If you're over the age of 40, most health care professionals recommend that you get an annual physical examination that includes a "blood lipid profile" to determine your risk for heart disease. Lipid profiles typically include measurements for total cholesterol, low density lipoprotein (LDL), high density lipoproteins (HDL) and triglycerides. The four tests interpreted together will help determine your relative risk for heart disease.
Cholesterol is a fatty or "waxy-like" substance that circulates through the bloodstream. And, while cholesterol has many important functions like cell maintenance and hormone production, too much of it can contribute to heart disease. Total cholesterol is composed of several types of cholesterol and the number by itself is not as important as its individual components. The American Heart Association recommends total cholesterol levels below 200 mg/dl. Other organizations recommend even lower levels---below 185 mg/dl. Cholesterol levels between 200 and 239 mg/dl put you at a borderline risk for heart disease. Levels higher than 240 mg/dl put you at a high risk for heart disease.
Low Density Lipoproteins
Low density lipoproteins (also called LDL) are often referred to as the "bad" type of cholesterol. LDL cholesterol circulates in the blood stream and accumulates on the inside of the arterial walls, where it calcifies as plaque and causes atherosclerosis, or narrowing of the arteries. When the internal diameter of the arterial walls narrows or become occluded, the blood flow to the heart can cause a heart attack. The same thing occurring in the arteries that supply blood to the brain can cause a stroke. The American Heart Association categorizes your risk for heart disease based on the following LDL levels. Less than 100 mg/dL is considered optimal and up to 129 mg/dL is near optimal. Borderline high LDL ranges from 130 to 159 mg/dL and 160 to 189 mg/dL is considered high. Above that level is categorized as very high.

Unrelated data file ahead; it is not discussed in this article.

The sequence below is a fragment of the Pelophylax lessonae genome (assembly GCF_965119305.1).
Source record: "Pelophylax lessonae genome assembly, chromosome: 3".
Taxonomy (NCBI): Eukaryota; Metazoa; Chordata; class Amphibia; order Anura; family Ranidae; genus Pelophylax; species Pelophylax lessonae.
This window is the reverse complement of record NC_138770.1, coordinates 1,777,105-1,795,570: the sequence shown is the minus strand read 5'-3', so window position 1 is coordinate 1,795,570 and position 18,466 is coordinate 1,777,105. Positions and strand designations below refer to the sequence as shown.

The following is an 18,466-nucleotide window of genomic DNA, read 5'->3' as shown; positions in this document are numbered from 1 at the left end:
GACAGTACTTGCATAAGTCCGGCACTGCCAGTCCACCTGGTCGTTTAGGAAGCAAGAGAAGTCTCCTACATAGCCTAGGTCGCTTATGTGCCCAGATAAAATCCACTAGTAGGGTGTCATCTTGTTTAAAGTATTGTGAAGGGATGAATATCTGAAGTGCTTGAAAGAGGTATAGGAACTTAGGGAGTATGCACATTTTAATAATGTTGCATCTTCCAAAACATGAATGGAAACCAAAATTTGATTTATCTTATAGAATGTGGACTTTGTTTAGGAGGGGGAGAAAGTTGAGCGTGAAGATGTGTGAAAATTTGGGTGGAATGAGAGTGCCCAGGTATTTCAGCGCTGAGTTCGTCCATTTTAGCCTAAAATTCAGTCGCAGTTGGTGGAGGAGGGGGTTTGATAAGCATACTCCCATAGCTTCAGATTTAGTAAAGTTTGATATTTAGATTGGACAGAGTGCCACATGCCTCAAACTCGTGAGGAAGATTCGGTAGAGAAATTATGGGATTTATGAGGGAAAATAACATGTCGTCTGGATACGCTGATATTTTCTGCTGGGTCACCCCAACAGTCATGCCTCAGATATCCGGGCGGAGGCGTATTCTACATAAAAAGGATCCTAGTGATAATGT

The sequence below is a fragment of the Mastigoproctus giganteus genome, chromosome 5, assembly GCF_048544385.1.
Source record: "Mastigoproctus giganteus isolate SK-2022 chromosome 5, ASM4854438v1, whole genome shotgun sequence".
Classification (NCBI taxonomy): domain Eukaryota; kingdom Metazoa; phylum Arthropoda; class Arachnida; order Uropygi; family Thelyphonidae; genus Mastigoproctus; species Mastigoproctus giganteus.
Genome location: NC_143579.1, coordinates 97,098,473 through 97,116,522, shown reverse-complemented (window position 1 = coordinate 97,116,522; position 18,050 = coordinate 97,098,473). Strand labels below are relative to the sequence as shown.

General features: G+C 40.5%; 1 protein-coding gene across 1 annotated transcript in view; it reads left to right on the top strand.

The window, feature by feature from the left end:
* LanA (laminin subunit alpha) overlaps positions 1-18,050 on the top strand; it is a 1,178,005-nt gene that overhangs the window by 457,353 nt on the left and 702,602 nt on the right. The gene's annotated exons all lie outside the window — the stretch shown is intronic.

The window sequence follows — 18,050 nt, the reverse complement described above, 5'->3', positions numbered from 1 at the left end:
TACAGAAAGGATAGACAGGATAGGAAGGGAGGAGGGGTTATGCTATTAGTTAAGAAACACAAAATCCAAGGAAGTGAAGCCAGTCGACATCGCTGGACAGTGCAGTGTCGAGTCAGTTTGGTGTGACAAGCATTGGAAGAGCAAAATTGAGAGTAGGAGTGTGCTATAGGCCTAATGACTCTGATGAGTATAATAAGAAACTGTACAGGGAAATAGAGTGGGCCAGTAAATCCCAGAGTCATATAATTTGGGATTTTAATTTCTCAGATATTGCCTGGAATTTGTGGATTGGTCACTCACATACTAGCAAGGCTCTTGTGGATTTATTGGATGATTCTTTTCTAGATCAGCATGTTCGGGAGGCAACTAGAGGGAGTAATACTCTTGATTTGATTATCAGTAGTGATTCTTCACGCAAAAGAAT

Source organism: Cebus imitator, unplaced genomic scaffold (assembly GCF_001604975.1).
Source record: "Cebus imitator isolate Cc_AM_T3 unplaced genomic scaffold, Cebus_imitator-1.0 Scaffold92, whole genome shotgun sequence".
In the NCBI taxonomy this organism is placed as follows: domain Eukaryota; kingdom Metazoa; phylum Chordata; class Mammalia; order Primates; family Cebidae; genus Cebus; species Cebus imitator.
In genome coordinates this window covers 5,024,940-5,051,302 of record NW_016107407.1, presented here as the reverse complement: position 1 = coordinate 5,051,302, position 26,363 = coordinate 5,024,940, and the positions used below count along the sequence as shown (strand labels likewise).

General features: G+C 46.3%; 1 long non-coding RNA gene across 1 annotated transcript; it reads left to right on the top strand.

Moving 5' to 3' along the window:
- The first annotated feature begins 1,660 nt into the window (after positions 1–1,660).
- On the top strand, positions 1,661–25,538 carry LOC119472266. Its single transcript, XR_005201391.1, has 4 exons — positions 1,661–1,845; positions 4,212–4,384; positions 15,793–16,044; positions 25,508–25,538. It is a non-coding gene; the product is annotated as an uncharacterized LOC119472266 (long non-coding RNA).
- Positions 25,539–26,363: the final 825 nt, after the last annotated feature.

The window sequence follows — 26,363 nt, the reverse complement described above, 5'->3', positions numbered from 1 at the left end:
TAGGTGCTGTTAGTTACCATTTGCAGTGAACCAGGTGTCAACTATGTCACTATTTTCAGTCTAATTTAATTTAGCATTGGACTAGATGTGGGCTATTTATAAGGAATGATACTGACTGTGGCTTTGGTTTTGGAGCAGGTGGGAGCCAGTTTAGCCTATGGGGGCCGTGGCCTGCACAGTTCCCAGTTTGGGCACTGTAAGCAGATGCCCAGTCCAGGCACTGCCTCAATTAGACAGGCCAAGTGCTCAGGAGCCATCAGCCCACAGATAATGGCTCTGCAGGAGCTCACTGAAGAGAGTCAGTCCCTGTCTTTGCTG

High Density Lipoproteins
High density lipoproteins (HDL) are categorized as the good type of cholesterol. HDL is thought to offer some protective value against heart disease and can be raised by regular aerobic exercise, smoking cessation and certain dietary sources. HDL levels below 40 mg/dl for men and 50 mg/dl for women are thought to put you at a greater than average risk for heart disease. Individuals who regularly exercise can achieve HDL values over 60, lowering their relative risk for coronary artery disease.
Another form of blood fat are "triglycerides," and while they do not represent a specific indicator for contracting heart disease, they are often associated with other risk factors like HDL and LDL cholesterol. Typically, people with high levels of triglycerides also have high total cholesterol, high LDL and low HDL. Typical triglyceride levels are associated with the following risk for heart disease. Less than 150 mg/dL is considered normal, while 200 to 499 mg/dL is considered high. In between the ranges is considered borderline.
The Ratios Between Cholesterol Levels
The ratio between the various cholesterol levels is, in some circles, more important than the individual cholesterol numbers themselves. Some feel that the LDL to HDL ratio offers a better, overall picture of one's relative risk for heart disease than any one value. Most will agree, however, that lowering the LDL cholesterol level is one of the most important things you can do to reduce your risk for heart disease. Various approaches include dividing the total cholesterol by the HDL cholesterol. Optimal values should be less than four. Another approach is to divide the LDL by the HDL level. This has been embraced by many as a more accurate way to estimate one's risk for heart disease. The risk levels are are as follows: LDL/HDL ratio low risk: 3.3 to 4.4 LDL/HDL ratio average risk: 4.4 to 7.1 LDL/HDL ratio moderate risk: 7.1 to 11.0 LDL/HDL ratio high risk: 11.0 and up
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